Top 10 Failures Add Up Per PBGC Report

August 23, 2001 ( - The firms presenting the ten largest claims have accounted for more than half of all claims against the nation's pension insurance system over its 25-year life, according to the Pension Benefit Guaranty Corporation (PBGC).

Airlines and steel companies have accounted for much of the challenge.    Topping the list of claims was Pan American , whose claims in 1991 and 1992 totaled more than $841 million, followed by Eastern Air Lines , while Wheeling Pitt Steel , Sharon Steel and LTV Republic Steel round out the top 5 , according to the PBGC. 

Since its inception in 1975, the PBGC has handled 2,864 terminations of underfunded single-employer plans, with total claims of $6.4 billion. Those annual claims have ranged from the $30 million in 1994 to more than $1.5 billion in 1991. 

Last year alone the PBGC made periodic payments to more than 225,000 payees and lump sum payments to almost 20,000 participants. Moreover, an additional 314,000 individuals are eligible for future PBGC benefit payments.

According to the Pension Insurance Data Book 2000, the single-employer program ran a deficit from its formation until 1996. The highest reported deficit was $2.9 billion in 1993. Its largest surplus was last year’s $9.7 billion.


The Employee Retirement Income Security Act of 1974 established the PBGC to ensure that participants in defined benefit pension plans receive their pensions even if their plans terminate without sufficient assets to pay promised benefits.

Separate insurance programs protect participants in single-employer and multiemployer plans.

In 2000 the maximum annual guarantee was $40,704.60, up from $38,659.08 last year ? and up from $22,909.08 in 1988.

Premium Payments

In addition to a fixed per-participant annual premium, the PBGC charges a variable-rate premium based on the level of a plan?s unfunded liabilities ? the excess of projected pensions over the amount of assets available to fulfill that obligation. Relatively few participants (7% of the total) are in plans paying the variable-rate premium (roughly 20% of total plans covered).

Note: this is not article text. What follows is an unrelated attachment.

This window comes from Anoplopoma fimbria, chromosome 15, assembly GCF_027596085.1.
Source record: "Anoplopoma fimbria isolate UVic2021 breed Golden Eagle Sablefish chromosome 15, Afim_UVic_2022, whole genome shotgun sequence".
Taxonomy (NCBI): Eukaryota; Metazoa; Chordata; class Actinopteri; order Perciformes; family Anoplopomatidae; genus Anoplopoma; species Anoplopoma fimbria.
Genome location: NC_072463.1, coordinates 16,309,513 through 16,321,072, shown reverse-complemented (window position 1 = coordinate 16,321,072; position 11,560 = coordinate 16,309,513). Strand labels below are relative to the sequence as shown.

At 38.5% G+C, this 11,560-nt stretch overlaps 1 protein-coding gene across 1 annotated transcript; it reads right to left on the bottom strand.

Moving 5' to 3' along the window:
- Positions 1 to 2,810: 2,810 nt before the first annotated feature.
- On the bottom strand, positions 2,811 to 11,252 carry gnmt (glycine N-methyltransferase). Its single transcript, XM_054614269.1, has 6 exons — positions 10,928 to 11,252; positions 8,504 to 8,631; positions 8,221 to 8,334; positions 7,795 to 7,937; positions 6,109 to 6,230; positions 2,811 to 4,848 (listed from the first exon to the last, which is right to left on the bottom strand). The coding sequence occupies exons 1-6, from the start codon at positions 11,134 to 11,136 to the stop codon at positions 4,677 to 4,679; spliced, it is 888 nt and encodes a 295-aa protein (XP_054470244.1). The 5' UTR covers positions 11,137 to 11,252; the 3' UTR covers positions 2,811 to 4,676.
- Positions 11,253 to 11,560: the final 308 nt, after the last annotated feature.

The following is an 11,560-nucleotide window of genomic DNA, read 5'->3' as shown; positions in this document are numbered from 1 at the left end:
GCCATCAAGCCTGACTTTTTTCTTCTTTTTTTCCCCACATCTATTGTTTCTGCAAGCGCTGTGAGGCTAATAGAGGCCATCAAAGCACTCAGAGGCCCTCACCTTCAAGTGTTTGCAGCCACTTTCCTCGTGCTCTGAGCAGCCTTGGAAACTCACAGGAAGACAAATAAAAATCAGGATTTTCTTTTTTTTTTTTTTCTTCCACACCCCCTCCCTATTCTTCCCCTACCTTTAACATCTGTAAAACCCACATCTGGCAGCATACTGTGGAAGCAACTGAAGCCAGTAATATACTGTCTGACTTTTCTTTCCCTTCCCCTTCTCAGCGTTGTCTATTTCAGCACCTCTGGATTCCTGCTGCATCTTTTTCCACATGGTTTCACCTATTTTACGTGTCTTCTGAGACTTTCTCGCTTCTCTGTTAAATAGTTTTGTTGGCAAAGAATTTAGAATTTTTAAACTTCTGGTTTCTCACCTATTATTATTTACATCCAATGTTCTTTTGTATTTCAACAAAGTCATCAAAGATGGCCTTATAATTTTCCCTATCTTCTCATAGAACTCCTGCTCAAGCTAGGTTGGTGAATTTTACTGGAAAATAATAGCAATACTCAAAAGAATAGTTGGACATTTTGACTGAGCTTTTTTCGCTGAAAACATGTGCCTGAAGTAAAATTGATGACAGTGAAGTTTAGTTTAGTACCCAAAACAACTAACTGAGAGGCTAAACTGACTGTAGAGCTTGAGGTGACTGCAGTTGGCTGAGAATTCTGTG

The PBGC insurance premium was $1 per participant for all programs from the inception of the agency until 1978, when it was raised to a flat $2.60 per participant ? a level it maintained until the end of 1985. For the next two years it was a flat $8.50 per participant but rose to $16.00 each in January 1988.

The current flat rate premium of $19 per participant was introduced in 1991 along with a variable component based on the level of unfunded vested benefits. Today that variable component is $9 per $1,000 of unfunded vested benefits, with no cap.


The total number of single-employer plans insured by the agency has declined substantially in the past fifteen years, primarily as a result of the large number of terminations among small plans. Last year the PBGC insured almost 36,000 single-employer defined benefit plans, down from an all-time high of 112,000 plans in 1985.

While the total number of participants that PBGC covers has grown over time, the percent that are active workers has fallen from 77% two decades earlier to just 54% in 1998.

Multiemployer Perspective

The PBGC’s multiemployer program has run a surplus since 1982, while the total number of multiemployer plans insured by PBGC has declined slowl